Riddarholmen Church, the chancel

Riddarholmen Church, the chancel

SWEDISH ROYAL BURIAL CHURCH

After implementing reformation in Sweden at the Västerås meeting in 1527 Franciscans had to leave Stockholm. Monastic buildings were rebuilt, but the church survived. It happened due to its historical significance and John III, who appreciated its importance (although he was never buried there). The Riddarholmen Church became The Burial Church of the Kings of Sweden thanks to Gustav II Adolph. He passed the instructions to the Privy Council in 1629 regarding his tomb. It was supposed to be located in the southern part of the church. It was not ready when the Council received the information about sudden death of the king in the battle of Lützen. The Privy Council decided to build a burial chapel above the crypt that king appointed himself. The Gustavian Burial Chapel was erected between 1633 and 1634 and it is located south from the main altar.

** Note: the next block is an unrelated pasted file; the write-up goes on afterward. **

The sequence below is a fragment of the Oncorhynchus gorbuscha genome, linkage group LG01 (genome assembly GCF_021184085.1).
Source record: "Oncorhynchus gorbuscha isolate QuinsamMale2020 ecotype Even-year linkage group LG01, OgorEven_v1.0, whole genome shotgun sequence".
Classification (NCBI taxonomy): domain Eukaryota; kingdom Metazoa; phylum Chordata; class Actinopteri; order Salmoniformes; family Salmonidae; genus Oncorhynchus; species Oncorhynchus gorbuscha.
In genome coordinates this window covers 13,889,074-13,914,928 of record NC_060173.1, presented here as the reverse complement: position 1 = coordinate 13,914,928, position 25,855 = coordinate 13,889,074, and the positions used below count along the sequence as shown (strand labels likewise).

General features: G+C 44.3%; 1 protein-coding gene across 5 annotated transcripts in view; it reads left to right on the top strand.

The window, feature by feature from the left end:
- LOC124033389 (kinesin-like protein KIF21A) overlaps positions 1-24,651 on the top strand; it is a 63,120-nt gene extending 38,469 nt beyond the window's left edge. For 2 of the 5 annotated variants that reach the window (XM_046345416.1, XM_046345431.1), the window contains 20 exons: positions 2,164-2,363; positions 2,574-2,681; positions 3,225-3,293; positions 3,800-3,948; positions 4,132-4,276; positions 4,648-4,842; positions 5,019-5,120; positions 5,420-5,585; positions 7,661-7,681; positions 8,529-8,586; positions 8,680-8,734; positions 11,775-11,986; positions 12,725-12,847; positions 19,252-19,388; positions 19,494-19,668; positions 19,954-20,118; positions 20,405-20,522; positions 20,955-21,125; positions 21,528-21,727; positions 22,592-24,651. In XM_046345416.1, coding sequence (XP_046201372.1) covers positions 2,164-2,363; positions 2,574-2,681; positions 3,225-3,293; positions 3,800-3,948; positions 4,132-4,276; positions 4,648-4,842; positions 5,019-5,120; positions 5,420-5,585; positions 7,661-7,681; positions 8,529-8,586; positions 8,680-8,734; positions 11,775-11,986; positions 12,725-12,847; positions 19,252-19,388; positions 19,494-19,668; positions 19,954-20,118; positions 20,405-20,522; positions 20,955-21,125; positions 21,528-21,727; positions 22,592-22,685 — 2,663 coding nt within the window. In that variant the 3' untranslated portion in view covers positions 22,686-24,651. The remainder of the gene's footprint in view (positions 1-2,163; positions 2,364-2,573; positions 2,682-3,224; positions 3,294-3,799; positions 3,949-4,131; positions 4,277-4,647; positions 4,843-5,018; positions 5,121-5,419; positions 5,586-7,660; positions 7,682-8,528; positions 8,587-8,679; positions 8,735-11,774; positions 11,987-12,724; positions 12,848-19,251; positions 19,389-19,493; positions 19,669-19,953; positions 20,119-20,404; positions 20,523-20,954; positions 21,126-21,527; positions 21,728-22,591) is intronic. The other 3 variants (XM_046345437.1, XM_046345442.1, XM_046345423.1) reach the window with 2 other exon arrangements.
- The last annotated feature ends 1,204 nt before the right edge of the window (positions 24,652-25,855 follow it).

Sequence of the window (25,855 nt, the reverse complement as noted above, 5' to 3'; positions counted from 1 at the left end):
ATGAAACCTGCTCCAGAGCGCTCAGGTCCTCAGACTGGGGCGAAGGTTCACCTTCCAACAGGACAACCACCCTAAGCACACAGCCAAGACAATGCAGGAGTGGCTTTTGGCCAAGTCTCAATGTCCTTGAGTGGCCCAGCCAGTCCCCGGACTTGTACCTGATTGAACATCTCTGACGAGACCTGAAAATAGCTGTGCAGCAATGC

On the bicentenary of Gustav II Adolph’s death his remains were deposited in a marble sarcophagus. It was made in Rome between 1772 and 1774, originally intended for Adolf Fredrick, who died in the beginning of 1771. The sarcophagus’ author was an architect Giacomo Quarenghi. The Gustavian Burial Chapel contains also coffins of Gustav II Adolph’s wife Maria Eleonora, his two daughters and his aunt. In the crypt below the chapel kings Adolf Fredrick, Gustav III, Charles XIII and Gustav IV Adolph were laid to rest